On January 1st, when France takes over the presidency of the European Union, President Macron intends to hit the ground running. With broad strokes and high ambitions, he has outlined how he wants to reimagine Europe and put her in charge of her own destiny.
Macron’s ambitions come with a common theme: more Europe. He wants a European military, strong enough to be “complementary to NATO” and capable enough to make Europe less reliant on America.
The French president also wants a common European response to migration crises, a stronger enforcement of the EU’s borders, a European civil service for young people, and a new, more active economic role for the EU.
If there was one word that could sum up Macron’s vision, it would be ‘Euro-nationalism.’ All his ideas point to a stronger European Union at the expense of the nation states.
Given Brexit, the recent controversy over a centralized EU immigration policy and the growth of Euro-skeptic parties in the last EU election, it is questionable how much support there could be for “more” Europe and “less” member states. It is also important to remember that politics is just as much about bold rhetoric as it is about substance: some of Macron’s Euro-vision may just be strategic positioning for the French presidential election in April.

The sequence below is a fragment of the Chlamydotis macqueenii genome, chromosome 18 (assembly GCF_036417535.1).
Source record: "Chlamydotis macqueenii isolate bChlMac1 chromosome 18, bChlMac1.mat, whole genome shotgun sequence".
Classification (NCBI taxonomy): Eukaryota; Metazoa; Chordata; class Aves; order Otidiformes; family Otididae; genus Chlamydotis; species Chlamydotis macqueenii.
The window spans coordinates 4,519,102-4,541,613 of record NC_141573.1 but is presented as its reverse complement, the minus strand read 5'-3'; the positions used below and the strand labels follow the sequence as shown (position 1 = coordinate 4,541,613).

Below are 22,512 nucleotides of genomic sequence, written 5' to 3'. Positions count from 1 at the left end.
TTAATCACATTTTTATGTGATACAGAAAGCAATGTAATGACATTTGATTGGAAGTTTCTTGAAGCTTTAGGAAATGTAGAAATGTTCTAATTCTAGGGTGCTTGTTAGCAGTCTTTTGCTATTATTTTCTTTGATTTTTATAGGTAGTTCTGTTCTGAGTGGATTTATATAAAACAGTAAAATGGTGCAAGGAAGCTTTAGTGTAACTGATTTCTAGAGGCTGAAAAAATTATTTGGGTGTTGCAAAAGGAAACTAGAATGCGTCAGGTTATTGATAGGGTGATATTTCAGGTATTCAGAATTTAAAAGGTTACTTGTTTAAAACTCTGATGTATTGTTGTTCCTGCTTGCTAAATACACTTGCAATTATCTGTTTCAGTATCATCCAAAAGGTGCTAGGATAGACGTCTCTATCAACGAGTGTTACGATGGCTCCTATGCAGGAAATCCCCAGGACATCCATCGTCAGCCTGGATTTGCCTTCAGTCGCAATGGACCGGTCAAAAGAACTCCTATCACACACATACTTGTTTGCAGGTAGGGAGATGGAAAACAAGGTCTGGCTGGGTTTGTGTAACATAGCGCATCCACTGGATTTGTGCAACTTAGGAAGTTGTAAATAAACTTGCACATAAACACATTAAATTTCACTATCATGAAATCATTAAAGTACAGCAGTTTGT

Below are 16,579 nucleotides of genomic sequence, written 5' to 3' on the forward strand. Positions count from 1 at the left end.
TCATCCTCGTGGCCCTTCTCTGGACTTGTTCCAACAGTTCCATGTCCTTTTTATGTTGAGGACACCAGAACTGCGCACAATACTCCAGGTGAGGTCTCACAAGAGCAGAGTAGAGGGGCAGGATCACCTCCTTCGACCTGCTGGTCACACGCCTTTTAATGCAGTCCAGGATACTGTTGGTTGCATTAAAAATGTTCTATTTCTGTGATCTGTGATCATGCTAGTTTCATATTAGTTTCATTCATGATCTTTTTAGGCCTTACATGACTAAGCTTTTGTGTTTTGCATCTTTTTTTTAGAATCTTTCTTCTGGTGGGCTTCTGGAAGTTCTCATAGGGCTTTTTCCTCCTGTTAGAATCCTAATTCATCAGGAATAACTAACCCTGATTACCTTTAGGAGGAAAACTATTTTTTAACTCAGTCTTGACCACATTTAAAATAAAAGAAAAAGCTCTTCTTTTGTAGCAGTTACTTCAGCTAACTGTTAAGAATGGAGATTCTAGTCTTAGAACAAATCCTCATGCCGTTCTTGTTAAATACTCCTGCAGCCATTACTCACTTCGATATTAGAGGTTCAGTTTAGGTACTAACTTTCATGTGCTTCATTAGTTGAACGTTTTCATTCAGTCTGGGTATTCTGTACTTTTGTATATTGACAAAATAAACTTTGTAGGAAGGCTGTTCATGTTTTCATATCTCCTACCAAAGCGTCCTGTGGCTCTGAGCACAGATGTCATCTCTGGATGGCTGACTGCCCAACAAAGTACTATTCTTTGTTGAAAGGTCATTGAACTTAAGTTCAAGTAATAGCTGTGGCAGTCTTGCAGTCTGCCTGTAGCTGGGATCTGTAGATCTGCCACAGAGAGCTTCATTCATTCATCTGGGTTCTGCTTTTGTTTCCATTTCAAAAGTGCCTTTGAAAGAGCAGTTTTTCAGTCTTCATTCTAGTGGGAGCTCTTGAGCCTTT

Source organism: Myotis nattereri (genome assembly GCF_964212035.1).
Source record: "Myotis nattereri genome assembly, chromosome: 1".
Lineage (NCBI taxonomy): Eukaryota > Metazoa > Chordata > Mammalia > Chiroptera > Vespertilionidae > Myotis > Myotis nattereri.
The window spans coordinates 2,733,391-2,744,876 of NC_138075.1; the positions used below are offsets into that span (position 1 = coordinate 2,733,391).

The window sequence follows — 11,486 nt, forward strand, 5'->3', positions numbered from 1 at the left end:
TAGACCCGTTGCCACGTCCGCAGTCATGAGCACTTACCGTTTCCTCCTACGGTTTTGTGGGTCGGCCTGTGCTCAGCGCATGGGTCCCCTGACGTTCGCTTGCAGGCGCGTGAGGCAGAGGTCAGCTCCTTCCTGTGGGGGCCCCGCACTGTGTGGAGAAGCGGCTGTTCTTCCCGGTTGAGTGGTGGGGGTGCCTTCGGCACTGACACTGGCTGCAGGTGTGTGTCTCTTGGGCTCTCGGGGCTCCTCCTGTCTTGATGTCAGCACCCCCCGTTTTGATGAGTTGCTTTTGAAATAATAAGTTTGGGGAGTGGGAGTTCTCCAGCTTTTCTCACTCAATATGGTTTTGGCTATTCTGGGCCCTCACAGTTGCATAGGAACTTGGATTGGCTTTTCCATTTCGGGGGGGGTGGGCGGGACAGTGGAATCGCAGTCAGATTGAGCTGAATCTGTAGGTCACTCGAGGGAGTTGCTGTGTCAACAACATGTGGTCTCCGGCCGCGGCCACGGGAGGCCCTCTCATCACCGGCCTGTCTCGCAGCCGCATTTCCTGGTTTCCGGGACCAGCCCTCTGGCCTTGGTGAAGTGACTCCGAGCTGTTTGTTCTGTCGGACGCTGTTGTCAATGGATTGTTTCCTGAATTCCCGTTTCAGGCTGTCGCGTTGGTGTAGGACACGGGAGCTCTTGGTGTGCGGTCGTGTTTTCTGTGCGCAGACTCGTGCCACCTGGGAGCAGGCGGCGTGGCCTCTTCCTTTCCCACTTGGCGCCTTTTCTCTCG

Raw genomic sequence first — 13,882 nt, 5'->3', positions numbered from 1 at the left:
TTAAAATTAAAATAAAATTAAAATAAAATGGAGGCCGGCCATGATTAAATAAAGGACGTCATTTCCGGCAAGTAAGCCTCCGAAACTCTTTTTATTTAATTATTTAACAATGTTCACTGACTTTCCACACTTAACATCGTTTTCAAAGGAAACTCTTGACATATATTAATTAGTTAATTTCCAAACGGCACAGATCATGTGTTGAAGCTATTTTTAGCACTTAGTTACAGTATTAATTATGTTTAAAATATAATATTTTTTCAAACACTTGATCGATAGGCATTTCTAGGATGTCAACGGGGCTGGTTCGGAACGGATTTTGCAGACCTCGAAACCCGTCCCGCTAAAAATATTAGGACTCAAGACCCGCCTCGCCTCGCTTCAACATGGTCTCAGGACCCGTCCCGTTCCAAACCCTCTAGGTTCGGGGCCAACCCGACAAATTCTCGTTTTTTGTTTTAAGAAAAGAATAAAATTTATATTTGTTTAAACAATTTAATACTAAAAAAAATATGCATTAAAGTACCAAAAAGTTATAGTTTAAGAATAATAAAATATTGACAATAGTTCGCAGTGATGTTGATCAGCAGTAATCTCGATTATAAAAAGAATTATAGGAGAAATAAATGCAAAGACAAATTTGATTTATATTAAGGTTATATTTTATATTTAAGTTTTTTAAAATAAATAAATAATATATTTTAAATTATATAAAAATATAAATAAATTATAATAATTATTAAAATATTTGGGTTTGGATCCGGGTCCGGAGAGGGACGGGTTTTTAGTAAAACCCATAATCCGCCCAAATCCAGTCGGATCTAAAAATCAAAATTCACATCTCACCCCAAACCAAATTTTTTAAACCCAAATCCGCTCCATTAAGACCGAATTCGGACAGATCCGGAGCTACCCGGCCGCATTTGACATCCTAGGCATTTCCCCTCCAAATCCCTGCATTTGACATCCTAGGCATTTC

That being said, if Macron wins another five-year term, and if his vision of Europe is a substantive and successful one, he may very well materially influence the continent’s future. With such stakes in place, he better tread carefully: his vision of more military independence is likely to run at odds with the NATO-focused foreign-policy doctrines in Washington. Is Europe really capable of standing on its own two feet and assume the responsibilities that American support has provided since the start of the Cold War?